I’m surprised when Stormy shakes her head. “I hardly think Lara Jean’s father would appreciate that!”
“I really don’t think my dad would mind, Stormy,” I say. “I could call him if you want.”
But the answer is a firm and resounding no: John must bunk with Mr. Morales. For a lady who’s always telling me to be wild and have adventures and bring the condom, she’s far more old-fashioned than I thought.
Stormy hands John a face towel and a pair of foam earplugs. “Mr. Morales snores,” she tells him as she kisses him good night.
John raises an eyebrow at her. “How do you know?”
“Wouldn’t you like to know!” She shimmies off into the kitchen like the grand dame she truly is.
In a low voice John says to me, “You know what? I really, really wouldn’t.”
I bite the cushiony part of my cheek to keep from laughing.
“Keep your phone on vibrate,” John says before he goes out the door. “I’ll text you.”
I hear the sound of Stormy snoring and the whispery sound of icy snowflakes hitting the windowsill. I keep getting twisted up in Stormy’s sleeping bag, twisted and hot and wishing Stormy didn’t have the heat turned up so high. Old people are always complaining about how cold it is at Belleview, how the heat is “piss-poor,” as Danny in the Azalea building says. Feels plenty hot to me. Stormy’s peach high-neck satin nightgown she insisted I wear isn’t helping matters. I’m lying on my side, playing Candy Crush on my phone, wondering when John will hurry up and text me.
Wanna play in the snow?
I text back right away:
YES! It’s really hot in here.
Meet me in the hallway in two min?
I stand up so fast in my sleeping bag I nearly trip. I use my phone to find my coat, my boots. Stormy is snoring away. I can’t find my scarf, but I don’t want to keep John waiting, so I run out without it.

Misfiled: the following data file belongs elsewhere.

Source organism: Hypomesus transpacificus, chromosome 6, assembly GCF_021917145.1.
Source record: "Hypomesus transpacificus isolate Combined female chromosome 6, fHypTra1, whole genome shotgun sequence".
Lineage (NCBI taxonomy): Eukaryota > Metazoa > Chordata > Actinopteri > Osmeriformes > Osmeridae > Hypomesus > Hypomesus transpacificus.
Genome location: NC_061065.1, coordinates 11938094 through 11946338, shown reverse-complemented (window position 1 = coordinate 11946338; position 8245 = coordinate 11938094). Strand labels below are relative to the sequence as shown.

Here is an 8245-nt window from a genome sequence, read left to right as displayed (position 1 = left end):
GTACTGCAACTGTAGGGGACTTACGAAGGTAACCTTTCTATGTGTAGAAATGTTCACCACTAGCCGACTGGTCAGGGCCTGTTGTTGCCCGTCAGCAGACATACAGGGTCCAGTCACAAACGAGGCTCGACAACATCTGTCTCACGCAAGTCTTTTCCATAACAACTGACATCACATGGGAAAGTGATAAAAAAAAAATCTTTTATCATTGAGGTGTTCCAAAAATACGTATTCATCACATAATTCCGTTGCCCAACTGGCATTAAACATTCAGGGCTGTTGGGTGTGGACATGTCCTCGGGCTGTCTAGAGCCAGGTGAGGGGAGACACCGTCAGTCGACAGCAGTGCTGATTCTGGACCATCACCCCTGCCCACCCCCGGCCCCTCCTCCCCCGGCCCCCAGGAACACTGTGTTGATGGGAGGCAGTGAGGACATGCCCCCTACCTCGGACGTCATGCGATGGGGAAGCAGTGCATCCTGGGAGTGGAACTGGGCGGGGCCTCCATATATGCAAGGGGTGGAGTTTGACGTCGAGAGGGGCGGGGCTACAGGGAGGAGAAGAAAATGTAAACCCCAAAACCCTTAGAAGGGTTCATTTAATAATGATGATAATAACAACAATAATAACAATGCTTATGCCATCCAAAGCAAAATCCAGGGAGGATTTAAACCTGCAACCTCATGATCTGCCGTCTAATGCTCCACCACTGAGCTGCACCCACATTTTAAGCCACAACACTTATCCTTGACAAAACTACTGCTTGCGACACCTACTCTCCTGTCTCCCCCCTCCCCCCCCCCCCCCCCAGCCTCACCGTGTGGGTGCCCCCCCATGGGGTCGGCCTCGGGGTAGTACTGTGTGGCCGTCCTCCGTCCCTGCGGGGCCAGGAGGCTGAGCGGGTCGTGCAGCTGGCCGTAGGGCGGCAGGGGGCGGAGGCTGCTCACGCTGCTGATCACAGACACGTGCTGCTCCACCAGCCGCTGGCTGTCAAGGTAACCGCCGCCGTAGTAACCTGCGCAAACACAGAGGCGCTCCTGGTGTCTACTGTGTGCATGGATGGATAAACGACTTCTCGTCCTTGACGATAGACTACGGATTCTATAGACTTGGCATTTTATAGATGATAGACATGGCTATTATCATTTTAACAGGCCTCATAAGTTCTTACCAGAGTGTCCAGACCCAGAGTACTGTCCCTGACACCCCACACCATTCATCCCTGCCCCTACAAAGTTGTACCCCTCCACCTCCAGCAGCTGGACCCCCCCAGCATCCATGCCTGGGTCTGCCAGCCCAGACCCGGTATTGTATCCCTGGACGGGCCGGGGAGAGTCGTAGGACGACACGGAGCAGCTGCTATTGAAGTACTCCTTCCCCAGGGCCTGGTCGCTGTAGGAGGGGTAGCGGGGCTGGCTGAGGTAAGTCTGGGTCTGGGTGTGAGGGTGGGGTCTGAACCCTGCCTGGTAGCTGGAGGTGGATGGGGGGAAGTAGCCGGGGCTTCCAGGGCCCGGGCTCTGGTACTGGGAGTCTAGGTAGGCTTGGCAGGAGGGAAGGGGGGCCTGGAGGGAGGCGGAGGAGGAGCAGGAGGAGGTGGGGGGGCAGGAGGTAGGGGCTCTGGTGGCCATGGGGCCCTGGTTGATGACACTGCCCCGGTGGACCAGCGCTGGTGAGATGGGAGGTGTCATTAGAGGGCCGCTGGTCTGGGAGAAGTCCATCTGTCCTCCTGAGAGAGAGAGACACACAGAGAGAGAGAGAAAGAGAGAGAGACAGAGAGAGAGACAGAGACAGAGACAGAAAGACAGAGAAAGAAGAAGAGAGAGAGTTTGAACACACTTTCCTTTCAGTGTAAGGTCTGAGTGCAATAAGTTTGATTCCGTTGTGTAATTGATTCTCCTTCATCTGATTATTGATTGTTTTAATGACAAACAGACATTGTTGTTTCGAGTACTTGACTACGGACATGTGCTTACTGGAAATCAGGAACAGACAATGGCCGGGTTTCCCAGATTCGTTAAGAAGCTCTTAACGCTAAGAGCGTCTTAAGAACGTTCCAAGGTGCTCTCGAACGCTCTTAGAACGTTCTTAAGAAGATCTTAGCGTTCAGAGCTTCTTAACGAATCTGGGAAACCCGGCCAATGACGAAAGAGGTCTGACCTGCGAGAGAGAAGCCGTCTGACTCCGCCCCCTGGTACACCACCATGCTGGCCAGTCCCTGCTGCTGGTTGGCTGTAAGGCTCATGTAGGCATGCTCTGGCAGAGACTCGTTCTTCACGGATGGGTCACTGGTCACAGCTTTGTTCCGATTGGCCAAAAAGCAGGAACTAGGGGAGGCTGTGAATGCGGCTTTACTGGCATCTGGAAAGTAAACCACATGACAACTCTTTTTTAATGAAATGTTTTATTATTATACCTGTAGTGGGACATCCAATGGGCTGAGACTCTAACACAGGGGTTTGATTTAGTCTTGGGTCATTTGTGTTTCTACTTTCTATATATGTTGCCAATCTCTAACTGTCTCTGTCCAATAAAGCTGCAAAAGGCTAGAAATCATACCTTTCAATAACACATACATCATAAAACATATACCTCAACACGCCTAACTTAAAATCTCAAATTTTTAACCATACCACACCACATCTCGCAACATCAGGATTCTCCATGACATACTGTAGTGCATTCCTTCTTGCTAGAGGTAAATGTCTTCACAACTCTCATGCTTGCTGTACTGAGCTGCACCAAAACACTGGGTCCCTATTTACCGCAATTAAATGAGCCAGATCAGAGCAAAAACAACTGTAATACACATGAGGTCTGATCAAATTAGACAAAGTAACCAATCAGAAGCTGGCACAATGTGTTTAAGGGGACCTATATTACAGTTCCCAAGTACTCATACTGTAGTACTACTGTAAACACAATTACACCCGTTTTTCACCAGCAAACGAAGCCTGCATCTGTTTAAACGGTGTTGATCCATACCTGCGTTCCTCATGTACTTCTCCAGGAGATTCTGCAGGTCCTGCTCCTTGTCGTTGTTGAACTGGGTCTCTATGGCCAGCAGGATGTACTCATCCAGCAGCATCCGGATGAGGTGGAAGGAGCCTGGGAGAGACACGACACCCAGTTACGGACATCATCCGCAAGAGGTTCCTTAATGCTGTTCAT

He’s already in the hallway waiting for me. His hair is sticking up in the back, and on that basis alone I think I could fall in love with him if I let myself. When he sees me, he holds his arms out and sings, “Do you want to build a snowman?” and I burst out laughing so hard John says, “Shh, you’re going to wake up the residents!” which only makes me laugh harder. “It’s only ten thirty!”
We run down the long carpeted hallway, both of us laughing as quietly as we can. But the more you try to laugh quietly, the harder it is to stop. “I can’t stop laughing,” I gasp as we run through the sliding doors and to the courtyard.
We’re both out of breath; we both stop short.
The ground is blanketed in thick white snow, thick as sheep’s wool. It’s so beautiful and hushed, my heart almost hurts with the pleasure of it. I’m so happy in this moment, and I realize it’s because I haven’t thought of Peter once. I turn to look at John, and he’s already looking at me with a half smile on his face. It gives me a nervous flutter in my chest.
I spin around in a circle and sing, “Do you want to build a snowman?” And then we’re both giggling again.
“You’re going to get us kicked out of here,” he warns.